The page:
When you took your CATs:
1) Did you take the ENTIRE CAT each time (including the Essay and IR sections)?
2) Did you take them at home?
3) Did you take them at the same time of day as when you took your Official GMAT?
4) Did you ever do ANYTHING during your CATs that you couldn't do on Test Day (pause the CAT, skip sections, take longer breaks, etc.)?
5) Did you ever take a CAT more than once? Had you seen any of the questions BEFORE (re: on a prior CAT, in an online forum or in a practice set)?

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New post 07 Oct 2018, 19:32
MartyMurray wrote:
Hi sanathadiga.

Obviously, it's a little strange to not hit your score goal on the GMAT when you are used to succeeding. All the same, the truth is that this little setback is no big deal, and success in this case will require your responding to this situation in a way that leads to success.

How do you respond?

First, you have to assess the situation.

What happened in quant? Probably you got tricked by a couple of questions/had a bit of an off day. No big deal. Probably, if you were to take the test again tomorrow, you would score higher than 45 in quant.

Verbal is another story. Your score of V28 tends to indicate that something about the way you have been preparing for the verbal section is not really working, and here's one possibility. A lot of verbal materials tend to teach to the GMAT Prep tests. So, you use verbal materials to prepare, and then you take the GMAT Prep tests, and sure enough you score high on verbal. The thing is that the creators of verbal questions almost seem to know what people are learning when they prepare, and so, the questions they write are tricky in new ways, ways that you haven't seen before. So, if you have been preparing for verbal sort of formulaically, then you won't be ready for the new moves.

So, my take is that, generally speaking, you have not trained for the trickiness of the GMAT. See what I mean? You trained to answer certain types of questions, questions that everyone who creates GMAT prep materials has seen before, but in both quant and verbal, when they threw new tricks your way, you got smoked.

Another interesting thing is that your practice test scores have not been super steady. Rather, they have been sort of bouncing around. When a person's scores bounce around that way, generally that person is pretty skilled but not THAT skilled.

Second, you have to figure out what to do.

For quant, I think you have to strengthen some of your less strong areas. You should go back and see what types of questions you didn't get right on your practice tests and work on those types until you are super confident that you will get questions of those types correct when you see them. For instance, if you had a hard time with advanced overlapping sets questions, then you would learn more about how to answer those questions, and then answer at least 20 to 30 of those questions. You would make it so that, if you see an advanced overlapping sets question, you would be almost certain to get it correct, and get it correct in under two minutes. Then, you would find another type of question to work on, say work and rate questions, and do the same thing. If you strengthen your skills in a dozen areas of quant, you should lock in a 48+ quant score. Working category by category is pretty much guaranteed to strengthen your quant skills in a way that will result in your quant score being rock solidly at 48 or higher.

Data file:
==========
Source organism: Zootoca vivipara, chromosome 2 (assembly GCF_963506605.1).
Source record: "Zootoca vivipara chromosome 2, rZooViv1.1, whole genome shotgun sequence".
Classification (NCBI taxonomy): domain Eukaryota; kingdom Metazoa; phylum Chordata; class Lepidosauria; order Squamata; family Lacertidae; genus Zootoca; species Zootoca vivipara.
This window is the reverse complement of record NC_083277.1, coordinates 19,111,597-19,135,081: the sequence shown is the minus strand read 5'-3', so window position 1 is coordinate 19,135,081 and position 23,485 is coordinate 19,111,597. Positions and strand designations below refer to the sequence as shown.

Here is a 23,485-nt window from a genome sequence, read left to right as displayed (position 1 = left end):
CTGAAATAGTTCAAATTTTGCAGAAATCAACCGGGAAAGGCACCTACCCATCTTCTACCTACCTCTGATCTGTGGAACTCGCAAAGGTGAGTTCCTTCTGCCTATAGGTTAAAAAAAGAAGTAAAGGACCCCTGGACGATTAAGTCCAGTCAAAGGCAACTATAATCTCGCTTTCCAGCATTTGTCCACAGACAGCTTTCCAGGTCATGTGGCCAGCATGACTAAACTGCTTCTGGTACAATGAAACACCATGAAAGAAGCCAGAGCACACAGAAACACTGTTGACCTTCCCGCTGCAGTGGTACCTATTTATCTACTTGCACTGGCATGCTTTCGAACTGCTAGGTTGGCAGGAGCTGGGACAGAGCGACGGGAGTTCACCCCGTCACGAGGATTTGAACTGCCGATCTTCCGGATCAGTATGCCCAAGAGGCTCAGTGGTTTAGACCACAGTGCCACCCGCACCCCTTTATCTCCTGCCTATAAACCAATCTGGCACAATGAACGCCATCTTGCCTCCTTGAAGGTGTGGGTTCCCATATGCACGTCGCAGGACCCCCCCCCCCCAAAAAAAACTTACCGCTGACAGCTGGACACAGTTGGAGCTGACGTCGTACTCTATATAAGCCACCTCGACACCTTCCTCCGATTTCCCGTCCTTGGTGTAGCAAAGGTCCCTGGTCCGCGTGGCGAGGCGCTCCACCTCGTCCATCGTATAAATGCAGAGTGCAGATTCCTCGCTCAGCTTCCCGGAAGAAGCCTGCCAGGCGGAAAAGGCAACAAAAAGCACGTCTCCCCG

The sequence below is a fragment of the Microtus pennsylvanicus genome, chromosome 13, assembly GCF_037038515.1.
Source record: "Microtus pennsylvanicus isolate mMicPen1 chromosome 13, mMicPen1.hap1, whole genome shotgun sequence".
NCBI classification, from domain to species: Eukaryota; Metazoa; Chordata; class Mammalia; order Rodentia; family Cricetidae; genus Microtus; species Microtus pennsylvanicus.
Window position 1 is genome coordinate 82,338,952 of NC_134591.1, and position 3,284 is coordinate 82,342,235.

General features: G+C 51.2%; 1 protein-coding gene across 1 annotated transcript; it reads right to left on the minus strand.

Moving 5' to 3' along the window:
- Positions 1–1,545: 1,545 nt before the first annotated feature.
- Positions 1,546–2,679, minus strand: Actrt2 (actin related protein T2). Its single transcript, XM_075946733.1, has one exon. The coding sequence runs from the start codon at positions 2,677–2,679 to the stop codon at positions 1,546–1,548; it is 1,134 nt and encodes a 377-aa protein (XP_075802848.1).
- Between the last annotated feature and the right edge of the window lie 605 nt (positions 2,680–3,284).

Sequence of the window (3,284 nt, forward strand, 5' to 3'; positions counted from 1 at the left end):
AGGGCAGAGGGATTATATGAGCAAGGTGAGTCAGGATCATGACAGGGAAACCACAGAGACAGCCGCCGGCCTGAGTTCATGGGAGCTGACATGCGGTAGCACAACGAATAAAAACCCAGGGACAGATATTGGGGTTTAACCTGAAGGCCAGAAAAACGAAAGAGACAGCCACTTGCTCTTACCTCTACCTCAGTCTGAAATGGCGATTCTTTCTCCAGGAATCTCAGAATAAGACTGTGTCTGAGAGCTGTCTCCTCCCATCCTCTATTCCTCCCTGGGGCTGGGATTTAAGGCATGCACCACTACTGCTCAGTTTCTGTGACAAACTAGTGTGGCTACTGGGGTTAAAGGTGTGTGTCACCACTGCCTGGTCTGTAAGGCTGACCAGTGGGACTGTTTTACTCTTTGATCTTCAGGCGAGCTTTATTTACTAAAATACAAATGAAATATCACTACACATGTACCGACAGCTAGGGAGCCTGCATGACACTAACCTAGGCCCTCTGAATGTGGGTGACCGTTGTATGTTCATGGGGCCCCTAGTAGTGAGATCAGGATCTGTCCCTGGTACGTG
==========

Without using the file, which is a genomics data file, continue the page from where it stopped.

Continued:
Verbal is different from quant. I think that for verbal, you have to slow way down in practice and learn to see what you have to see in order to get correct answers. Rules and strategies will get you only so far in verbal. Generally, scoring high in verbal is a matter of seeing what you have to see and not getting tricked into choosing trap answers.

Notice that your verbal scores on the two most recent GMAT Prep tests were in the low 30's. Those tests are probably the ones with questions closest to the verbal questions you saw when you took the actual GMAT, and apparently you were getting trapped. You are just not seeing what you have to see.

You felt good when you were doing the verbal section, but you didn't come close to hitting your score goal. Why? Because you were getting tricked right and left and didn't realize it. Right?

So, the answer is to slow down in your verbal prep and focus on noticing the key logical differences between trap choices and correct answers. You could even go back and analyze verbal questions that you have already answered to see exactly what makes the some choices correct and others incorrect, and to notice what makes some choices tempting traps that many people choose even though they are incorrect.

For more verbal, and quant questions, you could use the files here: https://gmatclub.com/forum/all-gmatprep ... 87679.html

Overall, clearly you can hit your score goal. Within a month or two, you can strengthen your quant skills and learn to more clearly see what is going on in verbal questions. So, dust yourself off, get back on that horse, and make it happen.